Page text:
EU outlines ambitious AI regulations focused on risky uses

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European Commissioner for Europe fit for the Digital Age Margrethe Vestager speaks during a media conference on an EU approach to artificial intelligence, following a weekly meeting of EU Commissioners, at EU headquarters in Brussels, Wednesday, April 21, 2021. (Olivier Hoslet, Pool via AP)

LONDON – Risky uses of artificial intelligence that threaten people’s safety or rights such as live facial scanning should be banned or tightly controlled, European Union officials said Wednesday as they outlined an ambitious package of proposed regulations to rein in the rapidly expanding technology.

The draft regulations from the EU's executive commission include rules for applications deemed high risk such as AI systems to filter out school, job or loan applicants. They would also ban artificial intelligence outright in a few cases considered too risky, such as government “social scoring” systems that judge people based on their behavior.

The proposals are the 27-nation bloc’s latest move to maintain its role as the world’s standard-bearer for technology regulation, as it tries to keep up with the world's two big tech superpowers, the U.S. and China. EU officials say they are taking a four-level “risk-based approach” that seeks to balance important rights such as privacy against the need to encourage innovation.

“With these landmark rules, the EU is spearheading the development of new global norms to make sure AI can be trusted,” Margrethe Vestager, the European Commission’s executive vice president for the digital age, said in a statement. “By setting the standards, we can pave the way for to ethical technology worldwide and ensure that the EU remains competitive along the way.”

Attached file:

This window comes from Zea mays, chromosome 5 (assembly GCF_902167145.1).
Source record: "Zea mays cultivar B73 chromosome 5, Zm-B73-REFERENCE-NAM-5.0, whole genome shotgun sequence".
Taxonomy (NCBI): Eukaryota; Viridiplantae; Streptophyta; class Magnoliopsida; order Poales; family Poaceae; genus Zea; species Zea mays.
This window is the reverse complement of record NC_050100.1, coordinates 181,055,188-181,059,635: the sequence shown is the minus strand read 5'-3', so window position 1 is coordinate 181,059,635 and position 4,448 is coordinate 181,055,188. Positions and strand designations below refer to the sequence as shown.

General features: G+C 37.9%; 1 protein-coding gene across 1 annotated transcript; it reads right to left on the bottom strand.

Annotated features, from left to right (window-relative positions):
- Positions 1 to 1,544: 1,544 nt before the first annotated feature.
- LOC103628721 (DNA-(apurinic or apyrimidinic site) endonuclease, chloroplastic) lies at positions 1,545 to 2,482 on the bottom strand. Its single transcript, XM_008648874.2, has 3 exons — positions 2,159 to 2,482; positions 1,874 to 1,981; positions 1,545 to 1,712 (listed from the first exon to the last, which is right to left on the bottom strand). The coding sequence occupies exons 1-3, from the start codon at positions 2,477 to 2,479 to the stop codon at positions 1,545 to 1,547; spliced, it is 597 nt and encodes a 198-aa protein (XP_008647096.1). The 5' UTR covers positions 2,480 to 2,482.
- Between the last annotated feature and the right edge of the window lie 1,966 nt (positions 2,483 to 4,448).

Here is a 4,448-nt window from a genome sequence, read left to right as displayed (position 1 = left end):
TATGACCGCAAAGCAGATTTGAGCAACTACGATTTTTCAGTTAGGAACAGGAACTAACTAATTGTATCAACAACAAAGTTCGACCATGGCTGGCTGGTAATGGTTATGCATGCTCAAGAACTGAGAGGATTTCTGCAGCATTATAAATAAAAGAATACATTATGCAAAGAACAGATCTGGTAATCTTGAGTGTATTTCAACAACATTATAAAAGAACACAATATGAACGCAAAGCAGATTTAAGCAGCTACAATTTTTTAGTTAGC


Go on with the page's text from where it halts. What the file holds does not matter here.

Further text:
To be sure, the draft rules have a long way to go before they take effect. They need to be reviewed by the European Parliament and the European Council and could be amended in a process that could take several years, though officials declined to give a specific timeframe.

Previous EU tech regulation efforts have been far reaching and influential, earning it a reputation as a pioneer. Vestager, also the bloc's competition chief, filed aggressive antitrust challenges against Silicon Valley giants like Google years before such action became fashionable. The EU was also early to the data privacy battle with stringent rules known as General Data Protection Regulation, or GDPR, that became the de facto global standard.

However, results have been mixed: Google still retains its online dominance and EU privacy cases against global tech companies are backed up. Officials are also working on updating the EU's digital rulebook to protect internet users from harmful material or rogue traders.

Under the AI proposals, unacceptable uses would also include manipulating behavior, exploiting children's vulnerabilities or using subliminal techniques.